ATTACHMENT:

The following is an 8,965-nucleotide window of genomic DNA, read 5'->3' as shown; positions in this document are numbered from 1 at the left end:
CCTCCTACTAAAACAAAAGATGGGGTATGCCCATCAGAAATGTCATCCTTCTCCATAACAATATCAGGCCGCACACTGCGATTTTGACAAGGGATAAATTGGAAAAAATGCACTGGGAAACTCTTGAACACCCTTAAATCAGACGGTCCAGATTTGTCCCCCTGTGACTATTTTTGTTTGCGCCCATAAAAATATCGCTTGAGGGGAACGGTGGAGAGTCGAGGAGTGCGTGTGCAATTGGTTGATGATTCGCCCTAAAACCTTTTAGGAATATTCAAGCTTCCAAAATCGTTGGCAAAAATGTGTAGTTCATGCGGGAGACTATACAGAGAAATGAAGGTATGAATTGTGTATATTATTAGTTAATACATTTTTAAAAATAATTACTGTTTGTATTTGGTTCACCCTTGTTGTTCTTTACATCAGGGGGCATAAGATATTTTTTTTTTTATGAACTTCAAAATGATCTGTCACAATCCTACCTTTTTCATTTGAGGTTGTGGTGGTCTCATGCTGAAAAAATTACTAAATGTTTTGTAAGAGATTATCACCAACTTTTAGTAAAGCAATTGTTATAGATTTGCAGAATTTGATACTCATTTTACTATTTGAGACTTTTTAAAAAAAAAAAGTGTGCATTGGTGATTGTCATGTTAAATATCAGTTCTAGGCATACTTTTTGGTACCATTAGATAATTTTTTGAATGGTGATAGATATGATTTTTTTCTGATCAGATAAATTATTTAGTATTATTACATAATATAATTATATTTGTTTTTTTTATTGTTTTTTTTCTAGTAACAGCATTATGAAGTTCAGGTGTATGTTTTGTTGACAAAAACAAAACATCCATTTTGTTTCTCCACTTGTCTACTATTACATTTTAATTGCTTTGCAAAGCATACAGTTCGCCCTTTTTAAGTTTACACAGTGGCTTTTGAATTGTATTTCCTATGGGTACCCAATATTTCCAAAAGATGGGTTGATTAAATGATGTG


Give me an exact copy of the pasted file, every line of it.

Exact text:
The following is an 8,965-nucleotide window of genomic DNA, read 5'->3' as shown; positions in this document are numbered from 1 at the left end:
CCTCCTACTAAAACAAAAGATGGGGTATGCCCATCAGAAATGTCATCCTTCTCCATAACAATATCAGGCCGCACACTGCGATTTTGACAAGGGATAAATTGGAAAAAATGCACTGGGAAACTCTTGAACACCCTTAAATCAGACGGTCCAGATTTGTCCCCCTGTGACTATTTTTGTTTGCGCCCATAAAAATATCGCTTGAGGGGAACGGTGGAGAGTCGAGGAGTGCGTGTGCAATTGGTTGATGATTCGCCCTAAAACCTTTTAGGAATATTCAAGCTTCCAAAATCGTTGGCAAAAATGTGTAGTTCATGCGGGAGACTATACAGAGAAATGAAGGTATGAATTGTGTATATTATTAGTTAATACATTTTTAAAAATAATTACTGTTTGTATTTGGTTCACCCTTGTTGTTCTTTACATCAGGGGGCATAAGATATTTTTTTTTTTATGAACTTCAAAATGATCTGTCACAATCCTACCTTTTTCATTTGAGGTTGTGGTGGTCTCATGCTGAAAAAATTACTAAATGTTTTGTAAGAGATTATCACCAACTTTTAGTAAAGCAATTGTTATAGATTTGCAGAATTTGATACTCATTTTACTATTTGAGACTTTTTAAAAAAAAAAAGTGTGCATTGGTGATTGTCATGTTAAATATCAGTTCTAGGCATACTTTTTGGTACCATTAGATAATTTTTTGAATGGTGATAGATATGATTTTTTTCTGATCAGATAAATTATTTAGTATTATTACATAATATAATTATATTTGTTTTTTTTATTGTTTTTTTTCTAGTAACAGCATTATGAAGTTCAGGTGTATGTTTTGTTGACAAAAACAAAACATCCATTTTGTTTCTCCACTTGTCTACTATTACATTTTAATTGCTTTGCAAAGCATACAGTTCGCCCTTTTTAAGTTTACACAGTGGCTTTTGAATTGTATTTCCTATGGGTACCCAATATTTCCAAAAGATGGGTTGATTAAATGATGTG